China warns US no deal if tariffs go ahead

Commerce Secretary To Press China To Buy As Allies Seethe Over Tariffs

U.S. Hints at China Talks Progress as Trump Riles Trade Allies

Ross said USA and Chinese officials have discussed specific American export items Beijing might buy as part of its pledge to narrow its trade surplus with the United States.

Xinhua said China's attitude had been consistent and that it was willing to increase imports from all countries, including the United States.

Ross, who was preceded in Beijing this week by more than 50 US officials, was expected during the two-day visit to try to secure long-term purchases of USA farm and energy commodities to help shrink a $375 billion trade deficit with China.

Before Ross arrived with his team for the two-day talks, the USA and China had threatened tit-for-tat tariffs on goods worth up to $150 billion each.

But Trump upended the truce last Tuesday by renewing his threat to impose 25 percent tariffs on $50 billion in Chinese high-tech goods.

President Donald Trump announced that the USA will forge ahead with a plan to slap tariffs on $50 billion of Chinese imports just 10 days after the two reached the truce agreement in Washington.

The White House also said it will pursue tighter restrictions on Chinese investments and enhance export controls to protect USA technology and intellectual property. "The White House's tariff announcement on May 29 was just part of the negotiations for Wilbur Ross' visit to Beijing as they try to clinch deals that favour the USA", he said.

Ross and the large American delegation had dinner Saturday evening with their Chinese hosts. But the United States Commerce Secretary appeared to be the only one in a positive mood. "The Chinese side has realised that the U.S. has just delayed its trade actions rather than giving them up - but Beijing didn't expect a change of attitude so quickly".

Trump has pledged to reduce this as well as curtailing President Xi Jinping's "Made in China 2025" program, which will turn the world's second-largest economy into a technological powerhouse.

The U.S. delegation didn't comment after the talks but Ross earler said that the "meetings so far have been friendly and frank, and covered some useful topics about specific export items".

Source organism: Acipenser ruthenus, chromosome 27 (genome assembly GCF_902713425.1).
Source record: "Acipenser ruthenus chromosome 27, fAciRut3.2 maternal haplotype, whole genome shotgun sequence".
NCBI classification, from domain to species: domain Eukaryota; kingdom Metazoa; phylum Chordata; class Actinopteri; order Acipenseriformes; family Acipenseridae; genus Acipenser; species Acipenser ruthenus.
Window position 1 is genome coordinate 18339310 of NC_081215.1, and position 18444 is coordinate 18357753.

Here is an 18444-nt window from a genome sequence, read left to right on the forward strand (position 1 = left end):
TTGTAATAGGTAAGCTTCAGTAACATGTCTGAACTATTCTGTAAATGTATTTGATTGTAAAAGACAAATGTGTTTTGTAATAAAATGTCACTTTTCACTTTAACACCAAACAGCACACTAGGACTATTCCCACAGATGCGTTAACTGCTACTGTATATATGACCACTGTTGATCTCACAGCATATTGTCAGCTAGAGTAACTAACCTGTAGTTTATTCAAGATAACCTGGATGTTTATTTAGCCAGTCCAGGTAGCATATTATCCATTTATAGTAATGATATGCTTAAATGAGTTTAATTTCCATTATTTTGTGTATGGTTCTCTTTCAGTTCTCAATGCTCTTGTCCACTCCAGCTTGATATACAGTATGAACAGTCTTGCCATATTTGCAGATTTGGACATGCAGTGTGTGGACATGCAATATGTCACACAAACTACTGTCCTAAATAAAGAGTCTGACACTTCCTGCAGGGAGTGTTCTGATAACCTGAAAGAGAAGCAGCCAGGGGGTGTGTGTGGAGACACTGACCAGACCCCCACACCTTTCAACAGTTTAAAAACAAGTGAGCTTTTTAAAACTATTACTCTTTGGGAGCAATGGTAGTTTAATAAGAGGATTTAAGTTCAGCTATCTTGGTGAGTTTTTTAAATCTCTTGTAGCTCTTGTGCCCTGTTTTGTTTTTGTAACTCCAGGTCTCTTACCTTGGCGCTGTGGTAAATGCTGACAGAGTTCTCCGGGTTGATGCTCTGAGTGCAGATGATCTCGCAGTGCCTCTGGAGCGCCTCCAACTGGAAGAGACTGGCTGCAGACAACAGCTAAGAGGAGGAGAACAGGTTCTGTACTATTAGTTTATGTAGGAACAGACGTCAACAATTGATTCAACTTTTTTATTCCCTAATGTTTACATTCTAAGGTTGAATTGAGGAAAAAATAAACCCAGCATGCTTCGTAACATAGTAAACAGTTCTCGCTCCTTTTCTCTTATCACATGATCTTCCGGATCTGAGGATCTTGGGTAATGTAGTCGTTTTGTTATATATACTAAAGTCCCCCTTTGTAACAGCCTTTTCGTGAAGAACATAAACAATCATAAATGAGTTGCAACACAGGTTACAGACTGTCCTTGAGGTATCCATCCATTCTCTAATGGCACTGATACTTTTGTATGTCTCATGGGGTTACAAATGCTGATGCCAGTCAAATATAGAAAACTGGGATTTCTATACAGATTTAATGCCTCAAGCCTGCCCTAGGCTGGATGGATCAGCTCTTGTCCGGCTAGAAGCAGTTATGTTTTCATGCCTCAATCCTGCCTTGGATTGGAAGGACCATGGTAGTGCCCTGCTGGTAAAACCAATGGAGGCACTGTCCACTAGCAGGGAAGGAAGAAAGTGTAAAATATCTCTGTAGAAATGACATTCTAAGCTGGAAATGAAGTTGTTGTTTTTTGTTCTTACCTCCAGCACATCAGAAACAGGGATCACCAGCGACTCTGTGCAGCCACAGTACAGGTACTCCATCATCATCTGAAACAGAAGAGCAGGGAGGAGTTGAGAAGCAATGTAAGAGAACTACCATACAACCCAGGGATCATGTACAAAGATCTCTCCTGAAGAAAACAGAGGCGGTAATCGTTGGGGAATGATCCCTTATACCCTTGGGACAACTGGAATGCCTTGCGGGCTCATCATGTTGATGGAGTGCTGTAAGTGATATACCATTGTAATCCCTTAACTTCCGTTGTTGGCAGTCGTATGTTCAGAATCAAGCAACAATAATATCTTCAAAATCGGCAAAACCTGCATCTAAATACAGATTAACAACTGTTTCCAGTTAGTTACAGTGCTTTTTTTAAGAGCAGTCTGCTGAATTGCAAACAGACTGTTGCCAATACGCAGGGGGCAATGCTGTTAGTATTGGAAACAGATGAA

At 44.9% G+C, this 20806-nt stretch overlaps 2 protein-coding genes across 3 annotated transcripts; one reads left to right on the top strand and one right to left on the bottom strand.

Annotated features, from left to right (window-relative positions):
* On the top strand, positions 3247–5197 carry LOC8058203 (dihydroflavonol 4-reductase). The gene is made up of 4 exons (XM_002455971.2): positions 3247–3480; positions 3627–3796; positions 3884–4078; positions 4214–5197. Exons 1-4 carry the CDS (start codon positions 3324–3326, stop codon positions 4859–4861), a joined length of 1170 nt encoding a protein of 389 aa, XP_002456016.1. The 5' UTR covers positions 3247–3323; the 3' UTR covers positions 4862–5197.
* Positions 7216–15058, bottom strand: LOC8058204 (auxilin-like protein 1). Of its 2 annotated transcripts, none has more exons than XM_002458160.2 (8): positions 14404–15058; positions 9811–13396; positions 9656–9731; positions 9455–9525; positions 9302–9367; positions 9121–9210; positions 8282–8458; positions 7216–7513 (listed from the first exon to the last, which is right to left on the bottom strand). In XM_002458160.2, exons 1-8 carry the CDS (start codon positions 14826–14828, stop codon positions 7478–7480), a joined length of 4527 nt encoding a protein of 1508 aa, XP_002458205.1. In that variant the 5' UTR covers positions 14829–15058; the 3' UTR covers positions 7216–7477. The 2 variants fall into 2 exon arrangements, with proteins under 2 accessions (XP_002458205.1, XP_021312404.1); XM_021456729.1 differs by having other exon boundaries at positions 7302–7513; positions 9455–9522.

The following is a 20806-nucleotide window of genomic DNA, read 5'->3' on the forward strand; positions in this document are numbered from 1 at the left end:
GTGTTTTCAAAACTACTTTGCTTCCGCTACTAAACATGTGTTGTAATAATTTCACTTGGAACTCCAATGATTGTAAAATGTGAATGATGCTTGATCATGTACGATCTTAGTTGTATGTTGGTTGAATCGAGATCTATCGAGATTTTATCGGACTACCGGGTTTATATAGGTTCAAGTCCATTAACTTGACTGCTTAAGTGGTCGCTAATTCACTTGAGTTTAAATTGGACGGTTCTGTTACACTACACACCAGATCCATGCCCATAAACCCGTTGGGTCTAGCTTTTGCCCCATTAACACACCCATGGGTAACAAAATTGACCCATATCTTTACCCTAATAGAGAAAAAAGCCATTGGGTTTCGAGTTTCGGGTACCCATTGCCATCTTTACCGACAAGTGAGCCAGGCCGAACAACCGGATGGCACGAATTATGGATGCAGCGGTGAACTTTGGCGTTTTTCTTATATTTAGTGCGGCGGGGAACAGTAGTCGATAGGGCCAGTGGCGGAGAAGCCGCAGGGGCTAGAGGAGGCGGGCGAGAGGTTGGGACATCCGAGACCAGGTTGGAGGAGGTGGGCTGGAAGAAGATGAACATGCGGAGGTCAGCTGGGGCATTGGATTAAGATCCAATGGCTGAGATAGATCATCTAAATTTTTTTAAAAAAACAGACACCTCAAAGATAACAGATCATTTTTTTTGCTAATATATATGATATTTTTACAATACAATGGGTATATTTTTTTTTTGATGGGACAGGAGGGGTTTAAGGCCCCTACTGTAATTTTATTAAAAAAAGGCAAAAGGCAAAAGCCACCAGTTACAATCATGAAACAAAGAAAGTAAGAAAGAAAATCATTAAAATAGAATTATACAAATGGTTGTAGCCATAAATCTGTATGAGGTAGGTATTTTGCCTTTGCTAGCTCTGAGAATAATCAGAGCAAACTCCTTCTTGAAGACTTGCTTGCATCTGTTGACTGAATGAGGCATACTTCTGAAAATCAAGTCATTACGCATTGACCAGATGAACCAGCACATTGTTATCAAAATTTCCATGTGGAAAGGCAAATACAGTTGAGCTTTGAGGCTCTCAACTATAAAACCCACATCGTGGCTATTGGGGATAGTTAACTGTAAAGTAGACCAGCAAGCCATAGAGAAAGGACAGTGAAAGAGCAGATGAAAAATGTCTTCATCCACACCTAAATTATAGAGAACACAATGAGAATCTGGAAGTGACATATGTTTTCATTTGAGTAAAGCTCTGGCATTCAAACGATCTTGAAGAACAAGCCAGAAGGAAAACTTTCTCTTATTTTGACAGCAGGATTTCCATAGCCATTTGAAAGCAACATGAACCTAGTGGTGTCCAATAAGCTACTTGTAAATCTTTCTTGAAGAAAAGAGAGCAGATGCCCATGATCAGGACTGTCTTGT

"That's a relationship with China that structurally has to change", he said.

China has promised to "significantly increase" purchases of farm goods, energy and other products and services.

On the Chinese side, officials including Commerce Minister Zhong Shan, Central Bank Governor Yi Gang, Vice Agricultural Minister Han Jun, and Li Fanrong, vice minister of national energy administration, accompanied Liu in the talks, according to a media pool report. China balked at making concessions unless the US lifted the tariff threat.

"But I also fundamentally believe that if there are structural changes that allow our companies to compete fairly, by definition, that will deal with the trade deficit alone".

The two-day talks in Beijing which ended on Sunday followed an earlier round in Washington where officials had met to discuss the situation.

The statement added that the negotiating process should be "based on the premise" of not fighting a "trade war".

The U.S. team also wants to secure greater intellectual property protection and an end to Chinese subsidies that have contributed to overproduction of steel and aluminum.

The looming tariff hikes have also raised hackles among U.S. trade partners in Canada, Mexico and the European Union, stoking fears that a full-scale trade war could erupt within days.

Latest News